- ensuring people with HIV and Hepatitis have access to care and treatment.
In 2017, there were 279 overdose deaths that involved the use of opioids in the District. DC Health in conjunction with Centers for Disease and Control Prevention (CDC) Prescription Drug Overdose – Data Driven Prevention Initiative launched an opioid awareness and education campaign. The purpose is to bring attention to the dangers and risks of opioid misuse and abuse. Together, we can help protect the lives of Washingtonians and decrease the use of prescription drugs and opioids across the city.
Drug overdose deaths continue to increase in the United States.
- From 1999 to 2017, more than 700,000 people have died from a drug overdose.
- Around 68% of the more than 70,200 drug overdose deaths in 2017 involved an opioid.
- In 2017, the number of overdose deaths involving opioids (including prescription opioids and illegal opioids like heroin and illicitly manufactured fentanyl) was 6 times higher than in 1999.
- On average, 130 Americans die every day from an opioid overdose.
Select a state from the map or use the drop down lists to view all of the practitioners waived to provide buprenorphine for the treatment of OUD in a city, state or zip code.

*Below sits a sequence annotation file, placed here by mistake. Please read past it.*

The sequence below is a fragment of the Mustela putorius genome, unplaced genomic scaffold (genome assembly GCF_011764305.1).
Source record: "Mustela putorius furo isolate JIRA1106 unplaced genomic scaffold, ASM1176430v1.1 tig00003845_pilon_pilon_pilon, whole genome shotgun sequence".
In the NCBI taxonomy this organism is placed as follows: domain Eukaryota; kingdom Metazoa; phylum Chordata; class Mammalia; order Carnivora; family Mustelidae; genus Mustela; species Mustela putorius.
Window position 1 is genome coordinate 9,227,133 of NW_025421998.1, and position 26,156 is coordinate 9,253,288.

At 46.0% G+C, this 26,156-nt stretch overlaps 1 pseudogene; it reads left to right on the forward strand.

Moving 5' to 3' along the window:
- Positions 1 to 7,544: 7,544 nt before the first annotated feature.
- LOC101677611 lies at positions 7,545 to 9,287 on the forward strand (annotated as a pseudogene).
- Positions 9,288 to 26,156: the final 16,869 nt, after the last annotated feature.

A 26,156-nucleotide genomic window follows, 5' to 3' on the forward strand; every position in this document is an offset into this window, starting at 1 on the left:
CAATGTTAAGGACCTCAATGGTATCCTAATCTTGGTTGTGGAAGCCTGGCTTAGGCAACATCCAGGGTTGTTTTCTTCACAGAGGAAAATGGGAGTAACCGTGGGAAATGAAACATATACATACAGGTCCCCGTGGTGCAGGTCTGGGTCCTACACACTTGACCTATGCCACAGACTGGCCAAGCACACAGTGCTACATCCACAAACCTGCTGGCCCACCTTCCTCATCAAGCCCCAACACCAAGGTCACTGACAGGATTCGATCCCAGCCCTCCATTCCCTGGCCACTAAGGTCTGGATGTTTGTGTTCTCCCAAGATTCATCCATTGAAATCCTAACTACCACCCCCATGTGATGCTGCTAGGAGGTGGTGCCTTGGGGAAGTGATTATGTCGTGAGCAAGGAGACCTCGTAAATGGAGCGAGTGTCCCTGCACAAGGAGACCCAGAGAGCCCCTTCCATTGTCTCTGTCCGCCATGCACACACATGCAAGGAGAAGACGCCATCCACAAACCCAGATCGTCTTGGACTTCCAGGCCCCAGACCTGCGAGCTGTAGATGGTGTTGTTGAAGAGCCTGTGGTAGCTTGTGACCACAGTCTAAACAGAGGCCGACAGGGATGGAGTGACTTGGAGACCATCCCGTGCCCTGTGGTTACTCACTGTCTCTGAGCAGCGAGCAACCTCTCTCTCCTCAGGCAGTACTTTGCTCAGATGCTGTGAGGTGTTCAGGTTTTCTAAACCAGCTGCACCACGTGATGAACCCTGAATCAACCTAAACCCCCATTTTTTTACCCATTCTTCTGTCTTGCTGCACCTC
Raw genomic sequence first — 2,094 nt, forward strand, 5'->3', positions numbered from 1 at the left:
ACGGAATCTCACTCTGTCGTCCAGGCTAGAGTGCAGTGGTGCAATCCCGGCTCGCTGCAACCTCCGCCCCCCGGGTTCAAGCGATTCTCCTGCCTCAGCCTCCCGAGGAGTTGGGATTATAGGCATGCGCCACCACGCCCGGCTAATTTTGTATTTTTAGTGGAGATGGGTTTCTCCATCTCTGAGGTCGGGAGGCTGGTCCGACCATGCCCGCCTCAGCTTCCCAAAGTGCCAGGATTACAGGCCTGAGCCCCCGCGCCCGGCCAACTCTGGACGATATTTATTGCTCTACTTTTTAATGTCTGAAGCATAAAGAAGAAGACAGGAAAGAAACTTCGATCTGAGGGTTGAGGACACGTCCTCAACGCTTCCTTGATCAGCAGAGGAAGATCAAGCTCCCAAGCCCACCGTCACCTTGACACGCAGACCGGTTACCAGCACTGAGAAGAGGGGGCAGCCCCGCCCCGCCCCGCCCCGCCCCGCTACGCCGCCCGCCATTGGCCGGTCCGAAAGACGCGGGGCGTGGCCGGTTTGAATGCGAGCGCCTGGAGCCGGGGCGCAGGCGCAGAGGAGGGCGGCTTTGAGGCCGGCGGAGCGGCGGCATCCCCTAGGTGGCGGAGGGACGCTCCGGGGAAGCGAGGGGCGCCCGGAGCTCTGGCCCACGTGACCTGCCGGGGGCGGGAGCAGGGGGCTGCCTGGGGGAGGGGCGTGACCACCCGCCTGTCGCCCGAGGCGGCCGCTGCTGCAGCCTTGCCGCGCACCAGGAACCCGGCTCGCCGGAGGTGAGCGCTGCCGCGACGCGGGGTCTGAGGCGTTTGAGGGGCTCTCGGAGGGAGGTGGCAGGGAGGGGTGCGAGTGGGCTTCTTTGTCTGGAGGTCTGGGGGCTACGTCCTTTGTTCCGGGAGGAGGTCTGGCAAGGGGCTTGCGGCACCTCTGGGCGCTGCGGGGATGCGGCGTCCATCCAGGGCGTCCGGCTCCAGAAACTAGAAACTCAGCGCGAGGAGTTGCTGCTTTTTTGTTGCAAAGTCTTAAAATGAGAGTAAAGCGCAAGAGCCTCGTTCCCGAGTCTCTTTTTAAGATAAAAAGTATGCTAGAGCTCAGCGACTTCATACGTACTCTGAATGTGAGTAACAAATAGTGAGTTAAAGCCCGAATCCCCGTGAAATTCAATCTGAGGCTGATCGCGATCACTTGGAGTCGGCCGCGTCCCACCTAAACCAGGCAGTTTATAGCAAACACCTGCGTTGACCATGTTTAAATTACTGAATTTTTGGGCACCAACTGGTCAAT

A compilation of medical facts, injection techniques, junky wisdom, and common sense, this manual reflects HRC’s commitment to providing accurate and unbiased information about the use of illicit drugs with the goal of reducing harm and promoting individual and community health.
The Opioid Risk Tool (ORT) is a brief, self-report screening tool designed for use with adult patients in primary care settings to assess risk for opioid abuse among individuals prescribed opioids for treatment of chronic pain. Patients categorized as high-risk are at increased likelihood of future abusive drug-related behavior. The ORT can be administered and scored in less than 1 minute and has been validated in both male and female patients, but not in non-pain populations.